Sources: TCU could be top target as No. 10 in B12
The Big 12 presidents were scheduled to meet on a conference call at 5 p.m. CT tonight.
There is a lot to talk about, including the imminent resignation of commissioner Dan Beebe and the naming of former Big 8 commissioner Chuck Neinas as Beebe's interim replacement, two high-ranking Big 12 officials told Orangebloods.com.
The presidents will also discuss Big 12 expansion and whether to add one school or three schools, sources said.
And TCU may be rising up the list of candidates to become No. 10, two key sources said Thursday.
While BYU has been the popular thought as a replacement for Texas A&M, a key source close to the situation says BYU may no longer be interested in joining the Big 12 because of the recent instability.
While BYU seemed very interested in the possibility of joining the Big 12 a month ago, a key source close to the situation said, that was before all the rancor erupted involving Oklahoma, the Big 12 and OU's attempt to land in the Pac-12.
BYU would stand to grow exponentially financially with a move to the Big 12 because the Cougars made less than $2 million in TV revenue last year and would stand to make $18 million in the Big 12 next year.
But BYU is not hung up on money, the source said.
TCU is moving up the list of potential candidates because of its presence in college football under Gary Patterson. The Horned Frogs have announced they will leave the Mountain West for the Big East after this season. But those plans could be on hold, sources said.
Expanding outside the current geographic footprint of the Big 12 has always been seen as a priority of the league (it was verbalized by Dan Beebe last year) to draw more television sets. But it appears the TV partners of the Big 12 (ABC/ESPN and Fox) would be comfortable enough with TCU replacing A&M to continue paying out the money in their current contracts with the league, sources said.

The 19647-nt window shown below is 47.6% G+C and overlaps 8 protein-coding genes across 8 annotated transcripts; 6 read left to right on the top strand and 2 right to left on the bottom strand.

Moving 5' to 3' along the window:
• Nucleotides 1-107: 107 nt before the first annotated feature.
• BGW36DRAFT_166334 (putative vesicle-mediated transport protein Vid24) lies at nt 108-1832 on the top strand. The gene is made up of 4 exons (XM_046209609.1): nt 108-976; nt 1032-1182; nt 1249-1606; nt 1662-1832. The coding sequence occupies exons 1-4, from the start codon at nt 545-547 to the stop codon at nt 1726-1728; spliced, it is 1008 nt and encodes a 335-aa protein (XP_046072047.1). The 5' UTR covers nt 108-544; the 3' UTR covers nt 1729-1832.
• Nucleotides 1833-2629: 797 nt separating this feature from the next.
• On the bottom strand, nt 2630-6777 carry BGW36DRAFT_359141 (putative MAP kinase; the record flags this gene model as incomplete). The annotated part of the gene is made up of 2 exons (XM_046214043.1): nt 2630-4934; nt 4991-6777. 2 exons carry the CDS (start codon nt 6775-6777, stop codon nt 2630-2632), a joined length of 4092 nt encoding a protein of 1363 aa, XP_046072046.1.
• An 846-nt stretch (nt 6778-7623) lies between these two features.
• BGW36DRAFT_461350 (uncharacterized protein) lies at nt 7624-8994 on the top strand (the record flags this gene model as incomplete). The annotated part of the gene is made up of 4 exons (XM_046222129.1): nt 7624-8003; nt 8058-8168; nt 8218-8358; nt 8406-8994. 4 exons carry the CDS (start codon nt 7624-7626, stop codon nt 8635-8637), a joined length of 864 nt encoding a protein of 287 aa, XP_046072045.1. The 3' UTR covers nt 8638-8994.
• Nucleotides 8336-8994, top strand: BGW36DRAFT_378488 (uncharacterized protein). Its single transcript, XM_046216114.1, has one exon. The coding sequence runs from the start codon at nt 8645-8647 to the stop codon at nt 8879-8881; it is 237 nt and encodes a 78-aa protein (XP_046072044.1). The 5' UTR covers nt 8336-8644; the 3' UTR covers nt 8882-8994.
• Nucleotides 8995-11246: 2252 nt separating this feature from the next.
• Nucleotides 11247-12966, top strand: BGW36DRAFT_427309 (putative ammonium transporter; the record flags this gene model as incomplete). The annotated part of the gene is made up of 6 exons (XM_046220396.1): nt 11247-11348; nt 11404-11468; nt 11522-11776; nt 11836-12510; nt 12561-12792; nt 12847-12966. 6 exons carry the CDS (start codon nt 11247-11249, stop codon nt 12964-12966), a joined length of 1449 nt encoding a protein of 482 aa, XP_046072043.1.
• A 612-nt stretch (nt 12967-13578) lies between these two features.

Texas appears to want to grow only to 10 schools. UT athletic director DeLoss Dodds said Wednesday he favors 10 because the path to a BCS championship is more clear without a league title game. But Dodds said it will obviously be discussed by everyone in the Big 12.
The possibility of adding schools like Louisville, West Virginia and Cincinnati will be discussed by Big 12 presidents, sources said. But some wonder if that makes a lot of geographic sense. Others want the Big 12 to grow to 12 immediately to try and solidify the conference with more numbers.
Either way, keep an eye on TCU as a rising candidate to join the Big 12.
There was some concern early in the day that Missouri might still be entertaining thoughts of joining the Southeastern Conference. But Mizzou chancellor Brady Deaton, as the chair of the Big 12 Board of Directors, has been leading the charge to hold the Big 12 together over the past several days.
Sources indicate if the SEC were to make any move involving Missouri that the SEC would face the same kind of legal threat when Texas A&M was about to be added as the 13th member of the SEC.
Sources say the SEC had previously indicated it would not get involved with Missouri if would mean the Big 12 would unravel. But that was before Oklahoma caused such an uproar on Sept. 2, when OU president David Boren said no one was more active in looking at its conference options than OU.
The three weeks following Boren's comments have included the destabilizing of the Big East with Syracuse and Pitt joining the Atlantic Coast Conference.
Boren, a former governor of Oklahoma, has been trying to spin the Sooners' lack of a stand-alone invitation to the Pac-12 since Pac-12 commissioner Larry Scott announced on Tuesday night that his league would not expand.
Boren has ruffled even more feathers tonight by calling a press conference for 6:30 p.m. CT with athletic director Joe Castiglione and Bob Stoops to discuss OU's view of things.
That's because a press conference had been called much earlier in the day by Missouri chancellor Brady Deaton for 6:45 p.m. CT.
"What is Boren doing upstaging the chairman of the Big 12 Board of Directors?" one Big 12 administrator wondered aloud. "That's just uncalled for."